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I thought I had already answered it in #13, no? :)
Well then, you gave us the equation to calculate the luminosity of an object. The equation is important, expecially in this case, but it isn't enough to understand the limit of luminosity since the maximum temperature that an object can assume (stars, quasars, blazars, something undiscovered yet) is unknown...

We can't actually know the limits of temperature, but only the highest ridge ever meansured.
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May 14, 2021
Seems likely a reference to the American automobile Ford Crown Victoria, although, I fail to see the connection to this thread.

In my locale, we called it the ‘Crown Vic’.
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"There never was a good war, or a bad peace."
OP asked: "Is there a limit to luminosity?"

Sure there is. Higher and higher luminosity requires higher and higher temperature/energy. Higher and higher levels of anything require faster and faster levels of return to lower levels. It's entropy driven.

Cat :)
Jul 27, 2021
Anything 'highest' will be driven by entropy to a lower lever.

Cat :)
AGN exploration is still hard and uncertain, it is dependent on the black hole to be fed. Though they are showing to be stable.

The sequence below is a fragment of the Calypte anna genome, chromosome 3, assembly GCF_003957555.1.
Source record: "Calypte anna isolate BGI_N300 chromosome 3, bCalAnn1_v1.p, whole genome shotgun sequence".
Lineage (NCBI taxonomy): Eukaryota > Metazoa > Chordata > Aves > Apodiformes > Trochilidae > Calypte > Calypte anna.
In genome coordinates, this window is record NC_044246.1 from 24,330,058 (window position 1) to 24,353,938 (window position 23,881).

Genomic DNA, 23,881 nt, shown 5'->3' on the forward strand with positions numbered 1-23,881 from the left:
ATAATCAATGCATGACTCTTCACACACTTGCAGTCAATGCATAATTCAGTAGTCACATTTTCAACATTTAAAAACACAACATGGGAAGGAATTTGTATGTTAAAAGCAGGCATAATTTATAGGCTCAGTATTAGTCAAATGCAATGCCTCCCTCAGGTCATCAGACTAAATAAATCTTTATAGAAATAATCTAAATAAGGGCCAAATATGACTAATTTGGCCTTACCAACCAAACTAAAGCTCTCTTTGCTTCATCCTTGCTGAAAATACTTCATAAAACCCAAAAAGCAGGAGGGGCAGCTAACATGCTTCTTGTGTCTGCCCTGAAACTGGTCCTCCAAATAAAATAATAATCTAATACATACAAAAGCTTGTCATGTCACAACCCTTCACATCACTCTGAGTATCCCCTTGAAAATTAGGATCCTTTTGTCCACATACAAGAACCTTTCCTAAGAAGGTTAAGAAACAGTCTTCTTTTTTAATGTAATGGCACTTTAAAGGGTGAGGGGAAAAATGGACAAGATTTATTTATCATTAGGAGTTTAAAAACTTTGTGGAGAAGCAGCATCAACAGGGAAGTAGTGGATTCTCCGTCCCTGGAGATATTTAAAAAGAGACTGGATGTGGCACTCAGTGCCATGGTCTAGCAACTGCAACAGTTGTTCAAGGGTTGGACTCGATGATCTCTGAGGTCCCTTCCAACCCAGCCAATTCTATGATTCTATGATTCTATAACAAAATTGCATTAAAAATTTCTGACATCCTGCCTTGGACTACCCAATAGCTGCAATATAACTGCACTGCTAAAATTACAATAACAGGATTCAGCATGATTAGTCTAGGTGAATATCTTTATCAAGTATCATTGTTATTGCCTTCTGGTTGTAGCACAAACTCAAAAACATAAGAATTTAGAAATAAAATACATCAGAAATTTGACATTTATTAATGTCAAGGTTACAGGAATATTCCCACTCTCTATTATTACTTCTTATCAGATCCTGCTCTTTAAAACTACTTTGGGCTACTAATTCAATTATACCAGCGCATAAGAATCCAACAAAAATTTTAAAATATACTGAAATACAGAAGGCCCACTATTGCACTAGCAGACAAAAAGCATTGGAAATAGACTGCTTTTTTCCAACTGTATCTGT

High luminosities imply high masses such that gravity can combat radiation pressure, which would otherwise blow the object apart. AGN therefore are of very high mass density, and it has long been assumed that they consist of a massive black hole, accreting the gas and dust at the center of a galaxy.
The matter probably has some angular momentum, which causes it to orbit the black hole and, through dissipation of energy, flatten to form a disk.

Matter of time (from observer point if vew, of course).
Well, just like Einstein set the limits of speed, Planck set the limits of heat. It's called Planck temperature, it's 10-to-the-power-32 Kelvin. :)

Soooo...there is actually a maximum level!
I knew the limit of the speed, the smallest length or something else,now I don't remember, but I would have never imagined there was a limit for it.
I'm sorry